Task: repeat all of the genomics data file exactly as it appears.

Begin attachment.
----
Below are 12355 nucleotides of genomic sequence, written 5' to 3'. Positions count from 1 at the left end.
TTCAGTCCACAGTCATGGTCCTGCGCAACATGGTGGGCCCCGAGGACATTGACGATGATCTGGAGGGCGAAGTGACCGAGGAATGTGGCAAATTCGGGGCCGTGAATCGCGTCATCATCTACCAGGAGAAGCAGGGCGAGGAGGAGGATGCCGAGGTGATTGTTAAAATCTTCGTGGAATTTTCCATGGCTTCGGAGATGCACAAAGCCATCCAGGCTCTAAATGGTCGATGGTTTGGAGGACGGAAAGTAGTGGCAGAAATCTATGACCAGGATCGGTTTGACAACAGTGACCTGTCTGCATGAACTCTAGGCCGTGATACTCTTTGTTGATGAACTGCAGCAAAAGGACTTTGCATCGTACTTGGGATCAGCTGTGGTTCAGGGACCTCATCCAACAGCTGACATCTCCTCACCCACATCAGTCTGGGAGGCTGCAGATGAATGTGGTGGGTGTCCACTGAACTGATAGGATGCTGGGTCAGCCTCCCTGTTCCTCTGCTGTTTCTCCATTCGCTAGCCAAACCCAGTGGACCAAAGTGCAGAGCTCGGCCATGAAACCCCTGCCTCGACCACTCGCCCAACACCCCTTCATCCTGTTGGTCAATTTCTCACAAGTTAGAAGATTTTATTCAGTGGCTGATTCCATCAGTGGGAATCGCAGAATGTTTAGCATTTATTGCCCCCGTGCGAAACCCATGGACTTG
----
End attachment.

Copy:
Below are 12355 nucleotides of genomic sequence, written 5' to 3'. Positions count from 1 at the left end.
TTCAGTCCACAGTCATGGTCCTGCGCAACATGGTGGGCCCCGAGGACATTGACGATGATCTGGAGGGCGAAGTGACCGAGGAATGTGGCAAATTCGGGGCCGTGAATCGCGTCATCATCTACCAGGAGAAGCAGGGCGAGGAGGAGGATGCCGAGGTGATTGTTAAAATCTTCGTGGAATTTTCCATGGCTTCGGAGATGCACAAAGCCATCCAGGCTCTAAATGGTCGATGGTTTGGAGGACGGAAAGTAGTGGCAGAAATCTATGACCAGGATCGGTTTGACAACAGTGACCTGTCTGCATGAACTCTAGGCCGTGATACTCTTTGTTGATGAACTGCAGCAAAAGGACTTTGCATCGTACTTGGGATCAGCTGTGGTTCAGGGACCTCATCCAACAGCTGACATCTCCTCACCCACATCAGTCTGGGAGGCTGCAGATGAATGTGGTGGGTGTCCACTGAACTGATAGGATGCTGGGTCAGCCTCCCTGTTCCTCTGCTGTTTCTCCATTCGCTAGCCAAACCCAGTGGACCAAAGTGCAGAGCTCGGCCATGAAACCCCTGCCTCGACCACTCGCCCAACACCCCTTCATCCTGTTGGTCAATTTCTCACAAGTTAGAAGATTTTATTCAGTGGCTGATTCCATCAGTGGGAATCGCAGAATGTTTAGCATTTATTGCCCCCGTGCGAAACCCATGGACTTG